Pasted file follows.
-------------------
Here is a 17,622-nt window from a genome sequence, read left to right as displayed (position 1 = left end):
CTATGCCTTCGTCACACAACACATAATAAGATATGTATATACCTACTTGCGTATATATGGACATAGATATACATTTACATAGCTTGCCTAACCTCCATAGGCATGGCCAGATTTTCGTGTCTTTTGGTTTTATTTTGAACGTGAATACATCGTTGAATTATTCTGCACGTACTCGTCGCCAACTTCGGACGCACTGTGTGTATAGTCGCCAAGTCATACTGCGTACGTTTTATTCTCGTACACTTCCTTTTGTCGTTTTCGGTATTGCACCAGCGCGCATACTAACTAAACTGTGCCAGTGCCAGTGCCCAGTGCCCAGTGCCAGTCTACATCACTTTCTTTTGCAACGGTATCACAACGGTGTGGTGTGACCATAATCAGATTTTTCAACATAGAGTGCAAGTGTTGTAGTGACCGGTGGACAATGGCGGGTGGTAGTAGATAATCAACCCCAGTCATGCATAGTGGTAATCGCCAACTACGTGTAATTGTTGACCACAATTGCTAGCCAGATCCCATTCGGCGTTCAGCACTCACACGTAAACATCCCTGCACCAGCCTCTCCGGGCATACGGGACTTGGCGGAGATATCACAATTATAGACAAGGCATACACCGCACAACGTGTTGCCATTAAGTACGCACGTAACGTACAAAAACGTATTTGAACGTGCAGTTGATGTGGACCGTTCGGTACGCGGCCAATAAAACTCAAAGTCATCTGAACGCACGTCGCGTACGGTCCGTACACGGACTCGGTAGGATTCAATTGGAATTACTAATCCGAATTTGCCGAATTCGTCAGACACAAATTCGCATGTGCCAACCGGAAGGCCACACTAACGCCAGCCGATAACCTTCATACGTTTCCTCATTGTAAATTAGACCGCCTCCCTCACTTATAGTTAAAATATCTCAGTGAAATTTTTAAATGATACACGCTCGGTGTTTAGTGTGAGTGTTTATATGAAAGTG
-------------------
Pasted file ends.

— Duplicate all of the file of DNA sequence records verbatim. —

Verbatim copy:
Here is a 17,622-nt window from a genome sequence, read left to right as displayed (position 1 = left end):
CTATGCCTTCGTCACACAACACATAATAAGATATGTATATACCTACTTGCGTATATATGGACATAGATATACATTTACATAGCTTGCCTAACCTCCATAGGCATGGCCAGATTTTCGTGTCTTTTGGTTTTATTTTGAACGTGAATACATCGTTGAATTATTCTGCACGTACTCGTCGCCAACTTCGGACGCACTGTGTGTATAGTCGCCAAGTCATACTGCGTACGTTTTATTCTCGTACACTTCCTTTTGTCGTTTTCGGTATTGCACCAGCGCGCATACTAACTAAACTGTGCCAGTGCCAGTGCCCAGTGCCCAGTGCCAGTCTACATCACTTTCTTTTGCAACGGTATCACAACGGTGTGGTGTGACCATAATCAGATTTTTCAACATAGAGTGCAAGTGTTGTAGTGACCGGTGGACAATGGCGGGTGGTAGTAGATAATCAACCCCAGTCATGCATAGTGGTAATCGCCAACTACGTGTAATTGTTGACCACAATTGCTAGCCAGATCCCATTCGGCGTTCAGCACTCACACGTAAACATCCCTGCACCAGCCTCTCCGGGCATACGGGACTTGGCGGAGATATCACAATTATAGACAAGGCATACACCGCACAACGTGTTGCCATTAAGTACGCACGTAACGTACAAAAACGTATTTGAACGTGCAGTTGATGTGGACCGTTCGGTACGCGGCCAATAAAACTCAAAGTCATCTGAACGCACGTCGCGTACGGTCCGTACACGGACTCGGTAGGATTCAATTGGAATTACTAATCCGAATTTGCCGAATTCGTCAGACACAAATTCGCATGTGCCAACCGGAAGGCCACACTAACGCCAGCCGATAACCTTCATACGTTTCCTCATTGTAAATTAGACCGCCTCCCTCACTTATAGTTAAAATATCTCAGTGAAATTTTTAAATGATACACGCTCGGTGTTTAGTGTGAGTGTTTATATGAAAGTG